May Mann Jennings

May Jennings in 1901, when she was Florida's first lady
May Jennings with her husband and son at Niagara Falls
The Jennings home in Jacksonville

May Austin Elizabeth Mann Jennings (April 25, 1872 – April 25, 1963) was one of Florida's most powerful and influential women. She was a leader of organizations, both civic and philanthropic, and founder of the Florida League of Women Voters. Her father was a state senator and later, when he ran for and was elected state representative she worked as his assistant. She was the First Lady of Florida as wife of Florida Governor William Sherman Jennings and is credited with having advanced his political career significantly through relationships gained while working for her father and through her many activities.

Early yearsEdit

May Mann was born in the Centerville section of Bayonne, New Jersey. Her parents moved to Crystal River, Florida in 1874.[1] While living there her father, Austin Mann, was elected to the Florida Senate. Her mother died in 1882 when she was nine and her father sent May and her younger sister away to St. Joseph Academy in St. Augustine, Florida. The children spent vacations with their father in Tallahassee when the Legislature was in session. May was very bright and learned everything she could about people, politics, and the Capitol. She was valedictorian of her class, being graduated in 1889. Austin Mann then ran for the state House of Representatives and May assisted in the campaign, hosted teas, and spoke with people at rallies.[2]


May Mann met Hernando County Judge William Sherman Jennings at her father's home near Brooksville, and a courtship began.[3] May's father won election to the office of state senator and when the legislative session began in January, 1891, May went to Tallahassee to serve as aide to her father. She was responsible for his appointments, correspondence, and hosting social events.[2] William S. Jennings went to Tallahassee and the courtship continued. Judge Jennings married May Mann on May 12, 1891 and they were escorted down the aisle by the full legislative membership.[2]

The newlyweds lived in Brooksville in what now is designated historically as the William Sherman Jennings House. In 1893, her husband was elected to the Florida legislature and he became Speaker of the House in 1895. The couple had one child, a son, Sherman Bryan Jennings. William then ran for and was elected governor of Florida in 1900. Many credit his meteoric rise in the state Democratic Party to May's extensive knowledge of state politics and politicians and to her vast network of relationships throughout the state among the Florida Federation of Woman's Club members.[2]

In 1901, they moved to Tallahassee and for four years lived in the governor’s mansion. Following her husband’s term as governor, the couple moved to Jacksonville, then Florida’s largest city, where he established a successful law practice. They divided their time between a home in Jacksonville and a farm near Middleburg, in Clay County, where they also had timber holdings.[4] Her Husband died in 1920.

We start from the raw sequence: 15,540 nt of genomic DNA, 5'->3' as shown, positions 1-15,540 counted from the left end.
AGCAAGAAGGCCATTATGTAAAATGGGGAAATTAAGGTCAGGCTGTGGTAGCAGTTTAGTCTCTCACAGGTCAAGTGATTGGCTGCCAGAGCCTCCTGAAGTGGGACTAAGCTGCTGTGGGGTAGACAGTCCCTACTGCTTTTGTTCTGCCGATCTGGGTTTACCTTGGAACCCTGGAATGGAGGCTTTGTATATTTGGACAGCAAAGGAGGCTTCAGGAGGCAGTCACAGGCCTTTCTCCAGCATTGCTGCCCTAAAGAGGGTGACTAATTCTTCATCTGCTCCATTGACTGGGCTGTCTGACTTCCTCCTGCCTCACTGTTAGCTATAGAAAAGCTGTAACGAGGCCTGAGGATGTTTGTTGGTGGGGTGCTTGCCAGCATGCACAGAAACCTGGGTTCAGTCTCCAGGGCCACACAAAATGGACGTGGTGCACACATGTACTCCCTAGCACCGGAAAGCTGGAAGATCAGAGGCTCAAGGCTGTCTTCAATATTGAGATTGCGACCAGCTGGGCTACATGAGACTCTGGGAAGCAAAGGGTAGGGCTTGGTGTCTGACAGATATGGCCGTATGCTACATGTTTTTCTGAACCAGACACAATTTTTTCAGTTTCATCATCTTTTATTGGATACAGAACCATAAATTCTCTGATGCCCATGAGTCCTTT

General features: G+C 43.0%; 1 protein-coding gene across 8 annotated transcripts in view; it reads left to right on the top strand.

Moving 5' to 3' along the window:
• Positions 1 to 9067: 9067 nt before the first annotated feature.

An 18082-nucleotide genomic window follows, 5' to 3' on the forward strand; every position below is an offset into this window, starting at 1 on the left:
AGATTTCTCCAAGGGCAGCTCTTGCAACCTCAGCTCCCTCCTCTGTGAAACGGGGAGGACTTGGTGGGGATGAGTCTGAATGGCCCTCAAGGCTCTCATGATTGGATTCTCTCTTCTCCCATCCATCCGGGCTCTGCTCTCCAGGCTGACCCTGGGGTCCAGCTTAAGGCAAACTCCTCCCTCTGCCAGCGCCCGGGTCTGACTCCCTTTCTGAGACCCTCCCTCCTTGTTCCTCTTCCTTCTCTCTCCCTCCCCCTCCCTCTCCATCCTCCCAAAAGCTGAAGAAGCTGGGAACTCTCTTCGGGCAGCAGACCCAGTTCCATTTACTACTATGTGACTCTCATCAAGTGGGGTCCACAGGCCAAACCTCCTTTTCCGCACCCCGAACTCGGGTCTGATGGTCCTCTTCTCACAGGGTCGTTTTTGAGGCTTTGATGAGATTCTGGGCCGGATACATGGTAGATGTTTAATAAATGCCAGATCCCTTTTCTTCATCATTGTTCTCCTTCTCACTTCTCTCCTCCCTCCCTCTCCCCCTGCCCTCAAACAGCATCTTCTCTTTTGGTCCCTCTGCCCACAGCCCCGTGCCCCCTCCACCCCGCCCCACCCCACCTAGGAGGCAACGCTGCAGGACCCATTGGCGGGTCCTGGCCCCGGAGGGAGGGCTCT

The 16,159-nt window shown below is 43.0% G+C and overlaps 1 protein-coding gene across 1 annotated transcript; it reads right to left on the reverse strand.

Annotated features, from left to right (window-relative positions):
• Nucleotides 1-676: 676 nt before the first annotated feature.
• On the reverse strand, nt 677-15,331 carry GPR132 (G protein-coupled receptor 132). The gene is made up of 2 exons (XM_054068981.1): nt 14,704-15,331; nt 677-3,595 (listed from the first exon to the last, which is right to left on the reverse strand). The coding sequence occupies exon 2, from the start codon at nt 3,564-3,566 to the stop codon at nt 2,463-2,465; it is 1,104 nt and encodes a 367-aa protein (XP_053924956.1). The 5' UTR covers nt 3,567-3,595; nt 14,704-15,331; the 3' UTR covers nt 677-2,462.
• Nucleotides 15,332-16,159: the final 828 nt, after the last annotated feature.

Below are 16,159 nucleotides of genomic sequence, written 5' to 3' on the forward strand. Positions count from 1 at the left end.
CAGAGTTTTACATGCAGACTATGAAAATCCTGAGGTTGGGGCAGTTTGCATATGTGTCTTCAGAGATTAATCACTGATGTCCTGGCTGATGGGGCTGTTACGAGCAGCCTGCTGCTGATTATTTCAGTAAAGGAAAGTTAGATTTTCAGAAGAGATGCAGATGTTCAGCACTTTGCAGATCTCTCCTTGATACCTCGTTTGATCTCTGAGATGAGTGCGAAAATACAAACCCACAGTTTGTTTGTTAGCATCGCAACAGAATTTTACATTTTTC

Civic workEdit

May Jennings was an organizer of the Duval County Federation of Women's Clubs and was president of the Florida Federation of Women's Clubs.[3] She used that influential network of motivated women to fight for issues including environmental conservation, child welfare, Women's suffrage, the State Library of Florida in Tallahassee, reservations for the Seminoles, the establishment of compulsory education, stock fence laws, and preservation of state parks. Club women across the state worked in campaign drives, lobbied legislators, and appealed to other organizations for assistance.[5]

On March 31, 1921, May Jennings co-founded the Florida State League of Women Voters.[6] She campaigned and spoke for prohibition, better treatment of children, for the rights of prisoners, education reforms and funding, improvements in public welfare, historic preservation, conservation, and highway beautification.

She died on April 25, 1963.


May Jennings was known as the "Mother of Florida Forestry" for her part in promoting and securing the legislative act that created the Florida State Board of Forestry,[3] known today, as the Division of Forestry. According to Ruthanne Vogel of the University of Miami, Jennings was "instrumental in the development of Royal Palm State Park near Homestead", which later was donated to the National Park Service and incorporated into Everglades National Park.[3]


  • In 1929, Stetson University awarded May Jennings an honorary Doctor of Laws for her tireless civic and political work for a dozen worthy causes.[1]
  • She was named by the Lakeland Ledger as one of the most important Floridians of the twentieth century.
  • May Mann Jennings was designated a Great Floridian by the Florida Department of State in the Great Floridians 2000 Program. A plaque attesting to the honor is located at the Jennings House in Brooksville.[7] In 2008, she was also honored as a Great Floridian in the revived program.[5]
  • May Mann Jennings Park, a 33-acre (130,000 m2) city of Jacksonville-owned park located in the northern part of the city, is named in her honor. It opened in 1940.[8]
  • May Mann Jennings Hall at the University of Florida was named in her honor in 1962.[9]


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